Good afternoon, gang! How's tricks? DID YOU VOTE?! I won't buy you a beer unless you voted. Nah, just kidding, I won't buy you a beer regardless, and I also don't like to jump down non-voting throats. I cast my ballot, because I'm a paragon of virtue—plus I have a soft schedule and was already wearing pants, so, what the hell, easy enough—but I understand if you can't work it into your day.
I would like everyone to vote, but I would also like all the pop-up super-patriots to settle back down and respect that not everyone is willing or able to prioritize standing in that particular line on this particular Tuesday. And it's not just about physically going to the polls, either: It can be mentally taxing to really put in the proper effort, especially if you live in an amiably insane city like mine, which uses a proportional representation system to elect city councilors and school committee members.
I don't remember exactly how it works (no municipal elections this time around), but it essentially involves ranking candidates one-to-ten-ish. This is fantastic in theory, but in practice it means the thorough voter must choose between his or her eighth- and ninth-favorite school committee wannabe (you can just rank your first few and leave the rest blank, if you're a coward). Ranking human strangers is a vexatious matter! That's why I prefer to rank beers.
I like to make beer lists, because I can fairly and objectively say, "I drank these 15 beers, and this is the order in which I, one person, prefer them." These rankings are self-evidently worthless, because I'm just one asshole (who mostly drinks Schlitz), but at least I'm not pretending to throw science at you, as does this list of the 25 "best" American breweries. It's a fine list, as are most lists, but also one that prompted one of the beer big shots I know to rightfully point out that if your list of the best breweries doesn't include Sierra Nevada, you've got a bullshit list on your hands. This is no big deal, because most lists, in addition to being fine, are bullshit, but it did remind me that it's high time Sierra Nevada gets some attention on Drunkspin.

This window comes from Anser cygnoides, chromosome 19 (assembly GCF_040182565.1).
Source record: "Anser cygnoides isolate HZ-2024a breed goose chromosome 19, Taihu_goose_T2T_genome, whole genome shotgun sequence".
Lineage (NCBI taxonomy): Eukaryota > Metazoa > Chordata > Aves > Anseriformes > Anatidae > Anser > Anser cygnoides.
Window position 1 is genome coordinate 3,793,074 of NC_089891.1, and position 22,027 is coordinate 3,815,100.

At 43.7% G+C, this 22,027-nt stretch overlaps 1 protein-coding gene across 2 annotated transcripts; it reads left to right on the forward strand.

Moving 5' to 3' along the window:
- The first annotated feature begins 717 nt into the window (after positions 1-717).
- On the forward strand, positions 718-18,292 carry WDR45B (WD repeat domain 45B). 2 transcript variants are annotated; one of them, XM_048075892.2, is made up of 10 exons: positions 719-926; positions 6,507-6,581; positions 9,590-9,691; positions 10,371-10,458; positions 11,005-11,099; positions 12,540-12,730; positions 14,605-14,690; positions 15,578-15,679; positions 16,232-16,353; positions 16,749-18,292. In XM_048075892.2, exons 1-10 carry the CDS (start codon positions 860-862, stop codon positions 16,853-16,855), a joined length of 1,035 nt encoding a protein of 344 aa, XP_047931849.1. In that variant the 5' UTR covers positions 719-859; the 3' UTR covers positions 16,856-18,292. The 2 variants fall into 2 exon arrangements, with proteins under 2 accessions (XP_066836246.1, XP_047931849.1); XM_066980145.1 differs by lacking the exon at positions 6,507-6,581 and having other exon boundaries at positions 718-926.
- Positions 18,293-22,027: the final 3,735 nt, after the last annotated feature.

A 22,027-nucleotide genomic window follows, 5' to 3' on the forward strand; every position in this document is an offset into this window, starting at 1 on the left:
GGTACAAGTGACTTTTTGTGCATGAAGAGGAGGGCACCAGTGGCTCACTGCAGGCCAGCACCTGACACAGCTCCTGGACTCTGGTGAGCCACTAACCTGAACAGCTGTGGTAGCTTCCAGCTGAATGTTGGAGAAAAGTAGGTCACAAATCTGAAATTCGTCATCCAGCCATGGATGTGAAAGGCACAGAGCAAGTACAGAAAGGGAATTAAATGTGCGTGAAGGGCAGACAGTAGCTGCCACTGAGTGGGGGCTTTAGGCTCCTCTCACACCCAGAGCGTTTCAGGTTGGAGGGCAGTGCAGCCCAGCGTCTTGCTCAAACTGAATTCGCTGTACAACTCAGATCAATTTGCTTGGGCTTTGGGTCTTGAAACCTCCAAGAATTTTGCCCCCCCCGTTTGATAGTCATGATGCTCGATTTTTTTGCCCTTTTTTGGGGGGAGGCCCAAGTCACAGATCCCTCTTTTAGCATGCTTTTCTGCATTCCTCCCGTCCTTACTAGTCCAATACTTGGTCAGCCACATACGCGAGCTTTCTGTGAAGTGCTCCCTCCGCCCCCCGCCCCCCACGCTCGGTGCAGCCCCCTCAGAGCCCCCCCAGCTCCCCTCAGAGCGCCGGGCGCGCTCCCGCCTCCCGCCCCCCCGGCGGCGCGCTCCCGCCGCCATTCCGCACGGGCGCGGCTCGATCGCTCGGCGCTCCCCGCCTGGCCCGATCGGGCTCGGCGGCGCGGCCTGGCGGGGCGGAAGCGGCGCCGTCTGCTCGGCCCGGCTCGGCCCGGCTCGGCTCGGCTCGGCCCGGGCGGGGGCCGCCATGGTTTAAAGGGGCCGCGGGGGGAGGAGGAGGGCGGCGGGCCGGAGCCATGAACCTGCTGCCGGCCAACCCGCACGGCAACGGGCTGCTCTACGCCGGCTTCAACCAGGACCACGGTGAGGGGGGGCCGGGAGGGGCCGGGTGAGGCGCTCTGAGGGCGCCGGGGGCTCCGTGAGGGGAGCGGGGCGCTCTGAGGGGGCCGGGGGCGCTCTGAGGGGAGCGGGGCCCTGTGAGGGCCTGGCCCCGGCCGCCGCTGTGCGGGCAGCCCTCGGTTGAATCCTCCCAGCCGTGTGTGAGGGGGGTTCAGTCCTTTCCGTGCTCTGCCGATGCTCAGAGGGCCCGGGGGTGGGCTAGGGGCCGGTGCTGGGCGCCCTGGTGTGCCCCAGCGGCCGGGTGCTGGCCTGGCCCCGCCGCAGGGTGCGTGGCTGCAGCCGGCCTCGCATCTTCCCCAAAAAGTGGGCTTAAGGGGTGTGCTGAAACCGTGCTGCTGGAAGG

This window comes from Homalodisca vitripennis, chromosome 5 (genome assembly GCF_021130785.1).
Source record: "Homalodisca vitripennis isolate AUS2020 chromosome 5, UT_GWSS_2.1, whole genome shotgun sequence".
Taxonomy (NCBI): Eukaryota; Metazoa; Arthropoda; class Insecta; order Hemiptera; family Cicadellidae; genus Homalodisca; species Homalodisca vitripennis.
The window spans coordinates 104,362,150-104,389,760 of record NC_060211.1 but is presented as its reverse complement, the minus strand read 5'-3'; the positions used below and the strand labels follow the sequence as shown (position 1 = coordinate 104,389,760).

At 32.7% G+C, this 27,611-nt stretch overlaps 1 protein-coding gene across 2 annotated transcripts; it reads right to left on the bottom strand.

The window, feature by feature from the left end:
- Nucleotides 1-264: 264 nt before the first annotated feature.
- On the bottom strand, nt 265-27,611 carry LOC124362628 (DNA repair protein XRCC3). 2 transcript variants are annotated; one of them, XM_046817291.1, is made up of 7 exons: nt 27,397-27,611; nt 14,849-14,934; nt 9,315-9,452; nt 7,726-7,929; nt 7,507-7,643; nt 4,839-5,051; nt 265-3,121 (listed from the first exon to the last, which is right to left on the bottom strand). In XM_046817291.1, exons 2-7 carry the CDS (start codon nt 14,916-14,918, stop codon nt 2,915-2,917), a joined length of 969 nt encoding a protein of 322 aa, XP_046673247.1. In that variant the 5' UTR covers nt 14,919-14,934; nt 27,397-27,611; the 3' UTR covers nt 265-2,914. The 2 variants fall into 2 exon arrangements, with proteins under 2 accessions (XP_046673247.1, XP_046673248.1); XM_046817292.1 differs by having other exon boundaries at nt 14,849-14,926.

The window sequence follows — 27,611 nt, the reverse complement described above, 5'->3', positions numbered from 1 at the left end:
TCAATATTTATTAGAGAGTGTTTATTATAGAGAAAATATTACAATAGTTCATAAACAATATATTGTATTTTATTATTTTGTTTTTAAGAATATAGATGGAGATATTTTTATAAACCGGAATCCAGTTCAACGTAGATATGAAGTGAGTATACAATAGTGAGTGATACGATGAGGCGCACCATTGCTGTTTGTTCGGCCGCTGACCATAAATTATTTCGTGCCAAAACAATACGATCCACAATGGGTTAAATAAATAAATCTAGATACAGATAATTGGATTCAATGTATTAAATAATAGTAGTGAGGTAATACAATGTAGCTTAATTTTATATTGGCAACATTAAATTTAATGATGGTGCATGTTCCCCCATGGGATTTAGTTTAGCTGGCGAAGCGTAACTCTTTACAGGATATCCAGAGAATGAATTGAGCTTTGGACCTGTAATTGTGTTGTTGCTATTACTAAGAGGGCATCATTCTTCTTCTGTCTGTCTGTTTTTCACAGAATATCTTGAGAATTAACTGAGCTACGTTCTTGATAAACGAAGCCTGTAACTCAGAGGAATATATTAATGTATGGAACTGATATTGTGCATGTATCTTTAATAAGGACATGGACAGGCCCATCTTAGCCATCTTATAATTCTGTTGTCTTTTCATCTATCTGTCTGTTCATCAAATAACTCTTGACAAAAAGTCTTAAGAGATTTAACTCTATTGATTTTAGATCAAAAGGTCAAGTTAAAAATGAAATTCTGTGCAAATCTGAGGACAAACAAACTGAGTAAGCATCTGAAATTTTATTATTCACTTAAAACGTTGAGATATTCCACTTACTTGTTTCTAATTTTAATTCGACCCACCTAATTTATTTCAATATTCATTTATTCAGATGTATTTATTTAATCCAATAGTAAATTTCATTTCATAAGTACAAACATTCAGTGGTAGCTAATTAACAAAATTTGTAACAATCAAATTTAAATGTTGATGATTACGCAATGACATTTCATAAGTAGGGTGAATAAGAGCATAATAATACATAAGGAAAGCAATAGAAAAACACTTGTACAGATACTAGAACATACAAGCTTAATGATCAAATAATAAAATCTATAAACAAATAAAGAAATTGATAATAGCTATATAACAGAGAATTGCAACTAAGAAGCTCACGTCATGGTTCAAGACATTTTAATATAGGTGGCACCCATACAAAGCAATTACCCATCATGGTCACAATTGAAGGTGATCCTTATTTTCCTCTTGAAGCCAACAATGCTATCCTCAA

They've recently rolled out Celebration, a winter-seasonal IPA that's been around since 1981 (!) and has lately been made with fresh hops. That makes this beer special in three ways: It's a 33-year-old IPA; it's a winter beer that isn't just a mishmash of whatever crud was lying around the brewery, plus ginger; and it's loosely based on Sierra Nevada's original 1996 Harvest Ale, which started the fresh/wet-hop craze.
Hops are real, live agricultural products, and as such they have a growing season that necessitates the bulk of the harvest being kiln-dried and preserved for use throughout the year. But recently, more and more of your better American brewers have gone through the hassle of producing beers with hops that are airlifted into the brew kettle immediately after they have been picked. These beers are properly (and grossly) called "wet-hopped"; Sierra Nevada instead employs what they call "fresh hops," which are added to the beer within a week of having been dried. These newly dried hops are livelier and more aromatic than standard hops in the same way that a just-opened jar of oregano has more to give than a jar that's been sitting open in your cabinet for a year.
This difference is subtle but real: It's especially evident when you drink a fresh-hopped version of a beer you're familiar with. The effect isn't that easy to suss out with Celebration, because it's not simply the Pale Ale or Torpedo recipe made with fresh hops. However, Celebration helps the hop student out by using three of the most venerable American varieties—Cascade, Chinook, and Centennial—which we've all had a million times in their less-fresh forms.
The aroma opens with a huge blast of pine resin undercut with orange and lemon. The taste shows a fruiter-than-expected malt character that features small hints of raisins and dried cherries, plus a bit of spice. This is a beautifully balanced 6.8-percent-alcohol-by-volume IPA that starts to lean toward the bitter side as it opens up.
Ranking things is hard and subjective, but Celebration IPA is further evidence that if your best-brewery list doesn't include Sierra Nevada, your list could use some fixing.
This is Drunkspin Daily, the Concourse's adequate source for booze news, reviews, and bullshit. We'll be highlighting a beer a day in this space; please leave suggestions below.
Will Gordon loves life and tolerates dissent. He lives in Cambridge, Mass., and some of his closest friends have met Certified Cicerones. Find him on Twitter @WillGordonAgain. Image by Jim Cooke.
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